“The Williams family saw Brandon as a little brother,” former UConn assistant coach Tom Moore said. Moore was the primary recruiter of Jennings, and left UConn just weeks prior to the Cactus Classic. “At the time, we thought we were in great shape, and would end up getting him.”

Which put Kemba Walker in an interesting position. Ultimately everything that Walker wanted to be—the No. 1 point guard in the country and the No. 1 recruiting target of the UConn Huskies—Brandon Jennings already was. Jennings was an Internet sensation even before the Arizona tournament, with a hype that preceded him well before he squared with the little-known Walker in Tucson.

“When we got to Arizona, the first thing we did was go to the gym early and watched Brandon Jennings and Belmont,” former Gauchos head coach and current Arizona assistant coach Emmanuel “Book” Richardson said. “There was just an aura to him in that tournament. He was a sheer force. Unstoppable. And you better believe it fueled us.”

It certainly fueled Kemba Walker.

From the outset of the game, Walker wouldn’t be denied; if anything he took it as a challenge to go ahead and knock the crown of the “top point guard in the country” right off Jennings’s head. On the Gauchos’ first possession, Richardson set up an isolation play for Kemba, and Walker blew by his defender, got to the rim, made a layup, and got fouled.

From there, it was on.

The point guard with the tiny reputation spent the rest of the afternoon outplaying the point guard with the massive one. Walker finished the game with twenty-four points, five rebounds, and four assists, in a 102–96 title game victory. Jennings chipped in twenty-four points himself, but it was to the detriment of his teammates, when he shot just ten for twenty-four from the field and one for nine from three in the loss. With the victory Walker went from national unknown to hot commodity, doing what he’d eventually do quite often in his UConn career: taking home the tournament MVP…

Of course there was one more caveat with the Arizona Cactus Classic that played in Kemba Walker’s favor that weekend. The tournament was played during a recruiting dead period, meaning that college coaches weren’t allowed in the gym, and hadn’t actually seen him play.

While that was certainly a negative for some, it was nothing if not advantageous for Walker. As he spent the weekend going point-for-point and win-for-win with Jennings before eventually knocking him off in the title game, Kemba’s legend only continued to grow as college coaches literally refreshed their computers for box score updates on the previously unknown guard. By the end of the weekend, Walker’s recruiting buzz was sky-high with both Richardson and Rice High School head coach Moe Hicks receiving phone calls from virtually every college coach in the country. Included in that group were Kentucky, North Carolina, and Walker’s self-proclaimed “Dream School,” the University of Connecticut.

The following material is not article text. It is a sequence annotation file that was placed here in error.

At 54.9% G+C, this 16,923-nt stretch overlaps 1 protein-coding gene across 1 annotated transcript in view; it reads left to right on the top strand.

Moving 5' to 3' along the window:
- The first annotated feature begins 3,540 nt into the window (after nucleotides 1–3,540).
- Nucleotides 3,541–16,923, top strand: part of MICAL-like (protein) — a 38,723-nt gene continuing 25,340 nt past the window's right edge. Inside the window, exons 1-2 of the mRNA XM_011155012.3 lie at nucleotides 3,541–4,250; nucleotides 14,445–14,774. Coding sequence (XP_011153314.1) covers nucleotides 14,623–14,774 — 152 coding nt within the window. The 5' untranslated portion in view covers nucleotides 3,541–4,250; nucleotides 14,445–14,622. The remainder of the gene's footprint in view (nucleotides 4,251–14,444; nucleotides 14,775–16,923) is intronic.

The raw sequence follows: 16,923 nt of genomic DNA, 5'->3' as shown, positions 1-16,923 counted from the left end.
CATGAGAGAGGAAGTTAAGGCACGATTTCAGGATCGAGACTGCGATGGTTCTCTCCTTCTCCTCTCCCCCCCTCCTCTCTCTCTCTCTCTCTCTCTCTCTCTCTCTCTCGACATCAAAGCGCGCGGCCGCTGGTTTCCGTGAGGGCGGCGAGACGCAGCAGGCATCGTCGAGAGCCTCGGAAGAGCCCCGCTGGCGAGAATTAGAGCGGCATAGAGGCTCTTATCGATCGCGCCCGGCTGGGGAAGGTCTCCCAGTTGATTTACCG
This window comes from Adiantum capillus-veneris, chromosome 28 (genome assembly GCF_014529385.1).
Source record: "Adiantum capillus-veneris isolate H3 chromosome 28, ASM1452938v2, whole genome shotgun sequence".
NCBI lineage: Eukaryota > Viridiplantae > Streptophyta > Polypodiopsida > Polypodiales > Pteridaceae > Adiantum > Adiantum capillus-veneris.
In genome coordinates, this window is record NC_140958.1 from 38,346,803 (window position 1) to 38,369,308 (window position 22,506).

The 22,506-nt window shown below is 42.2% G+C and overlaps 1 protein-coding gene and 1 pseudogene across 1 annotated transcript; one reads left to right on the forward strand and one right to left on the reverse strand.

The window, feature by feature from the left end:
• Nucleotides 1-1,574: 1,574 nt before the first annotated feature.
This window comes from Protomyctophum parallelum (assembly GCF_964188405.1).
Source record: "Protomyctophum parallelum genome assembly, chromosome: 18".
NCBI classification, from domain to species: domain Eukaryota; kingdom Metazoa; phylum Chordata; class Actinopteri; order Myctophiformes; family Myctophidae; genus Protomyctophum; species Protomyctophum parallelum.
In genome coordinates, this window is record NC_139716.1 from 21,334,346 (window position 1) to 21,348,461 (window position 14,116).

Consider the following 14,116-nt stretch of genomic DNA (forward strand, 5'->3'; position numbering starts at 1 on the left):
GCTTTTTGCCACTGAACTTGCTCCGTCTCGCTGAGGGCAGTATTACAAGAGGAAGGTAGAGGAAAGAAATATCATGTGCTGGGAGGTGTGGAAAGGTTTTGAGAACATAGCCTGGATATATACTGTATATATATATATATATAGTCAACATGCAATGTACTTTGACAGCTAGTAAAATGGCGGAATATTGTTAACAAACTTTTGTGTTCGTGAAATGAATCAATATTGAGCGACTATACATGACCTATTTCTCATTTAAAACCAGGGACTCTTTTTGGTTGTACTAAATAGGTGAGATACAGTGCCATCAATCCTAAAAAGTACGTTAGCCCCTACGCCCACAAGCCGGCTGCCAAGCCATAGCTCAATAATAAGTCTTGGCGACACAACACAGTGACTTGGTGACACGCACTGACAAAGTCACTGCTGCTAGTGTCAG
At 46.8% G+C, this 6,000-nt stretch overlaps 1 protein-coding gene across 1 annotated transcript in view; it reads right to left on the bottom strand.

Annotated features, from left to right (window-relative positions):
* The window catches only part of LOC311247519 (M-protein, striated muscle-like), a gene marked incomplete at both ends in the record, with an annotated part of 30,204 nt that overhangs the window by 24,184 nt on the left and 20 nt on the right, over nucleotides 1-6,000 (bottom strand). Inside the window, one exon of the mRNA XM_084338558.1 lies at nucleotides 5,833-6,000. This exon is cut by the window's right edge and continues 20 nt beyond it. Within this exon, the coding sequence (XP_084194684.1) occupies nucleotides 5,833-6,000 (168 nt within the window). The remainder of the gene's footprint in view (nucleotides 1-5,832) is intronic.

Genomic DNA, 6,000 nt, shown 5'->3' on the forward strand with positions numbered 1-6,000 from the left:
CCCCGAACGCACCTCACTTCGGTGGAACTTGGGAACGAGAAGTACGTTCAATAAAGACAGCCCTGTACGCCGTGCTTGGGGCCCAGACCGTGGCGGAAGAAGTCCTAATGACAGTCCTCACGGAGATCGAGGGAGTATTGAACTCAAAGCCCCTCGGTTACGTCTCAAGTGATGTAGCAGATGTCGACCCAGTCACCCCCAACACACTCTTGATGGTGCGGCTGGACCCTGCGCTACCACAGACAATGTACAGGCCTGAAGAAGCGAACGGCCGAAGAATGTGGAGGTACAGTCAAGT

That’s right. Long before the Huskies had any idea who Walker was, the point guard knew exactly who they were. A young Kemba watched fellow New York City point guard Taliek Brown lead UConn to the 2004 National Championship and decided right then and there UConn was the school for him.

But until the trip out to Arizona, it looked more and more certain that the dream of playing for UConn would die in favor of a new likely destination, Cincinnati, which had been heavily recruiting Walker since Coach Mick Cronin’s hire a year earlier. St. John’s was also a possibility. Even after the big tournament out in Arizona, UConn wasn’t totally swayed on Kemba and nearly lost him to a new suitor, the North Carolina Tar Heels. Luckily for the Huskies, fate intervened and right as Walker went online to book a plane ticket to visit North Carolina, Hicks got a call from Tar Heels assistant Steve Robinson. Apparently North Carolina had just picked up a commitment from California guard Larry Drew. Just like that the Tar Heels were out of the Kemba Walker sweepstakes.

Finally UConn stepped forward. With Jennings still unsure about his college choice, the Huskies finally moved on Walker, when UConn assistant Andre LaFleur called Richardson and Hicks about Kemba right as the North Carolina fiasco was going down. A few weeks after returning from Arizona, Walker visited the Storrs campus with his mother, Richardson, and Hicks, and a few days later officially announced his intention to go to UConn. “From day one, Kemba always wanted to be a Husky,” Richardson said. “It was the easiest recruiting pitch Jim Calhoun ever had to make.”

As for Jennings, well his non-committal attitude ended up as one of the biggest breaks in recent UConn basketball history. As things would play out, Jennings committed to Arizona a few weeks after the Cactus Classic but never actually played a single game of college basketball. After high school Jennings bypassed a trip through the NCAAs, instead signing with a team in Rome and playing what would’ve been his freshman year in Italy. Eventually he entered the 2009 NBA Draft and was selected ninth overall by the Milwaukee Bucks.

But what was Arizona’s loss turned into UConn’s gain thanks to a big weekend at the Cactus Classic.
“That was the tournament that put Kemba on the map,” said Richardson. “He went from a four-star to a five-star, from a Top 50 player to a Top 20 player, from a ‘good’ guard to one of the best in the country.”
It was also where UConn got the first piece to their eventual championship puzzle.

Of course no one knew it at the time.